The purpose of this study was to assess overweight and obesity rates among male college students in KSA and to correlate their body weight status and composition with their eating habits. The current data demonstrated that more than one third of the students were above the normal body weight. Overweight students represented 21.8% of the sample whereas, 15.7% were obese. These findings were consistent with the results of similar studies in other Middle East and some Western countries. In Lebanon, the prevalence of overweight and obesity among male college students was 37.5% and 12.5%, respectively [20
]. In Kuwait the corresponding percentages were 32% and 8.9% [29
], while in the United States and the United Arab Emirates overweight and obese accounted for about 35% of the male college students [19
]. In contrast, only 7.9% of Iranian male college students were above the normal body weight [32
]. That rate decreased to 2.9% among Chinese college students with a percentage of obesity as low as 0.4 [23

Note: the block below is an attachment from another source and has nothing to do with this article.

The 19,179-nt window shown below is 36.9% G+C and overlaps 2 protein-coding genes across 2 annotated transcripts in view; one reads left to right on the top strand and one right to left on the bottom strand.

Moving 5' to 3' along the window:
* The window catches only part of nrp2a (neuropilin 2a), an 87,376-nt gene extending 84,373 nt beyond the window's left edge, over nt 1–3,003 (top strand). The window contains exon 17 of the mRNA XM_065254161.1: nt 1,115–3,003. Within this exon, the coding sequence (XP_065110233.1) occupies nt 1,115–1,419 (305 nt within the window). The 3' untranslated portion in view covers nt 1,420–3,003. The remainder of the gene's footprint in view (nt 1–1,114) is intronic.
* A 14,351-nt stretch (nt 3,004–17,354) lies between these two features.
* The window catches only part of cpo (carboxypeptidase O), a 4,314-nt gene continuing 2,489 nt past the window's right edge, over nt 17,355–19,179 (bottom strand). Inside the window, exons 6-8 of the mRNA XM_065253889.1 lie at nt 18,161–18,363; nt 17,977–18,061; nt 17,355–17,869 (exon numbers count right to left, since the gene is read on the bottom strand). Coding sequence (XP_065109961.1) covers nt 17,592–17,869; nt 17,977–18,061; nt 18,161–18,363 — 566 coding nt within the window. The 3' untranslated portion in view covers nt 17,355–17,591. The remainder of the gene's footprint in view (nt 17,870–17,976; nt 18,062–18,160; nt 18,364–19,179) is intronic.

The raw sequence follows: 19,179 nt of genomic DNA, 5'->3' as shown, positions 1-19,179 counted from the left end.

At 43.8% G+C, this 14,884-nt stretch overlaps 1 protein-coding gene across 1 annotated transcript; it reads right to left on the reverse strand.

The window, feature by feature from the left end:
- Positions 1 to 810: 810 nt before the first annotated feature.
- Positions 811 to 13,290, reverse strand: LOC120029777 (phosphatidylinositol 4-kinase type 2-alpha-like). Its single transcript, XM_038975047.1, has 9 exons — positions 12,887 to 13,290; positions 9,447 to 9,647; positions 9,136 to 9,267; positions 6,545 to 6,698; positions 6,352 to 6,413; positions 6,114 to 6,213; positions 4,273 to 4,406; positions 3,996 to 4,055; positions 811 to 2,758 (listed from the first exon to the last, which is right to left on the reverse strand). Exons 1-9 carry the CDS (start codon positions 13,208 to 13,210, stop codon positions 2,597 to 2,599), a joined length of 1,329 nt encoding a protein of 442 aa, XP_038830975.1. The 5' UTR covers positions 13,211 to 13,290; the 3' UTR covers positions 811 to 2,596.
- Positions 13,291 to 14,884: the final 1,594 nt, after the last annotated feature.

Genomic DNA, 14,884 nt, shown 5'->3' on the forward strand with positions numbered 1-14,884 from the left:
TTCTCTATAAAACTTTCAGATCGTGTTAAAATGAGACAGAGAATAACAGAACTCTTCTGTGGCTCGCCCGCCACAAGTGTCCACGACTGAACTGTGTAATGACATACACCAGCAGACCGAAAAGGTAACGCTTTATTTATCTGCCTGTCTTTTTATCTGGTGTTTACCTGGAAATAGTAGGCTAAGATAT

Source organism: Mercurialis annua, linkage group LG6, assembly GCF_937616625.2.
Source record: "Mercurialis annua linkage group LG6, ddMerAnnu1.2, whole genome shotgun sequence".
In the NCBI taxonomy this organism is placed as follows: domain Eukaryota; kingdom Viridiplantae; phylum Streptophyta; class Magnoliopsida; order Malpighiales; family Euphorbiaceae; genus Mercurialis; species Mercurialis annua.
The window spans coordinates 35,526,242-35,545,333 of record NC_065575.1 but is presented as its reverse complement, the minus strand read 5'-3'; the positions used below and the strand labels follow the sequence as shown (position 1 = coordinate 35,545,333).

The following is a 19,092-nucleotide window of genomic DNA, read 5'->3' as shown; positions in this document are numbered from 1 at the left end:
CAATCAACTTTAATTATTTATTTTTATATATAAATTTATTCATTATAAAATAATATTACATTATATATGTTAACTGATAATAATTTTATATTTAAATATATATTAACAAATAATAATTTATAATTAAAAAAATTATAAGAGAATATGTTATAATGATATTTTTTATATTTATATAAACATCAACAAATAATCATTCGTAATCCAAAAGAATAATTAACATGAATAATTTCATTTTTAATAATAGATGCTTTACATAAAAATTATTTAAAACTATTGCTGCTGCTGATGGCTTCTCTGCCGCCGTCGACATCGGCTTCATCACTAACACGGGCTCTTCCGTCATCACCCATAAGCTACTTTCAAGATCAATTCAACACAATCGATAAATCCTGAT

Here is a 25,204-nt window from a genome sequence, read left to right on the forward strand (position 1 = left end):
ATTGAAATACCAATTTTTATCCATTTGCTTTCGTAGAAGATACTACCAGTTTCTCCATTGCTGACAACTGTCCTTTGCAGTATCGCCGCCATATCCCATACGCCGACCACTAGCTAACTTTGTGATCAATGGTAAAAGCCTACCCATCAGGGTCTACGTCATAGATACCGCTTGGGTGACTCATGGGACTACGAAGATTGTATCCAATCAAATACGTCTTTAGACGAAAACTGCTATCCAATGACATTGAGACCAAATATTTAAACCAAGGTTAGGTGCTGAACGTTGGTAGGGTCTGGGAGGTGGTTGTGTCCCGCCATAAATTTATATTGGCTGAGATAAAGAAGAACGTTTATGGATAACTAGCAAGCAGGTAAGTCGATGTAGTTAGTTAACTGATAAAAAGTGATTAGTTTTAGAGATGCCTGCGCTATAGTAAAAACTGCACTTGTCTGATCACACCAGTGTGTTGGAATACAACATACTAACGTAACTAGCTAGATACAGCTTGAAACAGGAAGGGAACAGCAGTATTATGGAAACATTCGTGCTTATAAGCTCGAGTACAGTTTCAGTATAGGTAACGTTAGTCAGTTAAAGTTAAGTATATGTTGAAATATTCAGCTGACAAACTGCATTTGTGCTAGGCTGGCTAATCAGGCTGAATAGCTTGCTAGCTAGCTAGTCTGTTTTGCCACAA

]. Despite the small sample sizes and the fact that self-reported height and weight were used in some of the above mentioned studies, their findings still reflect differences in the severity of obesity problems among young adults across nations.
Recently, obesity has been defined in terms of adiposity, rather than the relation of body weight to height and, in turn, body composition became a more desirable determinant of obesity than BMI [33
]. That goes well with our results which confirmed that 38.4% of students are obese according to their BF% compared to 15.7% on basis of their BMI. The present work also demonstrated that the total body fat exceeded its normal values in more than half of the participants and the VFL was elevated in more than one fifth of them. Compared to those of similar studies, our results also revealed that normal, overweight and obese Saudi college students have on average more fat in their bodies than their Lebanese fellows [20
], and their average BF% was higher than that in USA male college students of different ethnicities [35
]. Moreover statistical analysis of the current data showed linear relationship between BF% and VFL among students. Health threatening values of VFL (≥ 10) were only found in subjects with very high BF% (≥ 25) and showed up in all obese and more than one fourth of overweight students. In literature, visceral fat has been closely linked to non-communicable diseases such as type II diabetes mellitus and coronary heart disease [36
]. Therefore, urgent dietary management going hand in hand with regular medical follow up should be considered to overcome or, at least, minimize the risk of the above mentioned diseases in Saudi college students with high VFL [38